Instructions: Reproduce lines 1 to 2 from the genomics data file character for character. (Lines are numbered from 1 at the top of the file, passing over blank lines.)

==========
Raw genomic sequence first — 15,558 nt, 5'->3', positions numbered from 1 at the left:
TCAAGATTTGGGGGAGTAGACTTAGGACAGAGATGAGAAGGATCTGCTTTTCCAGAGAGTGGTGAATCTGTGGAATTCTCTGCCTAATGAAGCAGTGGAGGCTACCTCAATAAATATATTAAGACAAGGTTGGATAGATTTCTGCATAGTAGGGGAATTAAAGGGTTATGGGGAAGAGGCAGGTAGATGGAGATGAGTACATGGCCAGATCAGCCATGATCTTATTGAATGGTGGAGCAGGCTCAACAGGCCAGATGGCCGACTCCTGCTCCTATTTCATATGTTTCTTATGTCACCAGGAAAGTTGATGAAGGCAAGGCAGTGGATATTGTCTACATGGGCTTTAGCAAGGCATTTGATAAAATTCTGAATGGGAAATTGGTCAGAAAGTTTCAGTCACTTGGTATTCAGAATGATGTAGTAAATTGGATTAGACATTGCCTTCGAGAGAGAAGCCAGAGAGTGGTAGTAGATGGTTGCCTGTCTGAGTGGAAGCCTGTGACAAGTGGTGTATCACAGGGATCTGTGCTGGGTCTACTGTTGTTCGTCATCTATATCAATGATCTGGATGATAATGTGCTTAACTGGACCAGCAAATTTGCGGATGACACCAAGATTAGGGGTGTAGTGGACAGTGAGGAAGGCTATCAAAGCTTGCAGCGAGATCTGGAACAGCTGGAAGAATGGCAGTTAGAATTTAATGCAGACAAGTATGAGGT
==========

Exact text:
Raw genomic sequence first — 15,558 nt, 5'->3', positions numbered from 1 at the left:
TCAAGATTTGGGGGAGTAGACTTAGGACAGAGATGAGAAGGATCTGCTTTTCCAGAGAGTGGTGAATCTGTGGAATTCTCTGCCTAATGAAGCAGTGGAGGCTACCTCAATAAATATATTAAGACAAGGTTGGATAGATTTCTGCATAGTAGGGGAATTAAAGGGTTATGGGGAAGAGGCAGGTAGATGGAGATGAGTACATGGCCAGATCAGCCATGATCTTATTGAATGGTGGAGCAGGCTCAACAGGCCAGATGGCCGACTCCTGCTCCTATTTCATATGTTTCTTATGTCACCAGGAAAGTTGATGAAGGCAAGGCAGTGGATATTGTCTACATGGGCTTTAGCAAGGCATTTGATAAAATTCTGAATGGGAAATTGGTCAGAAAGTTTCAGTCACTTGGTATTCAGAATGATGTAGTAAATTGGATTAGACATTGCCTTCGAGAGAGAAGCCAGAGAGTGGTAGTAGATGGTTGCCTGTCTGAGTGGAAGCCTGTGACAAGTGGTGTATCACAGGGATCTGTGCTGGGTCTACTGTTGTTCGTCATCTATATCAATGATCTGGATGATAATGTGCTTAACTGGACCAGCAAATTTGCGGATGACACCAAGATTAGGGGTGTAGTGGACAGTGAGGAAGGCTATCAAAGCTTGCAGCGAGATCTGGAACAGCTGGAAGAATGGCAGTTAGAATTTAATGCAGACAAGTATGAGGT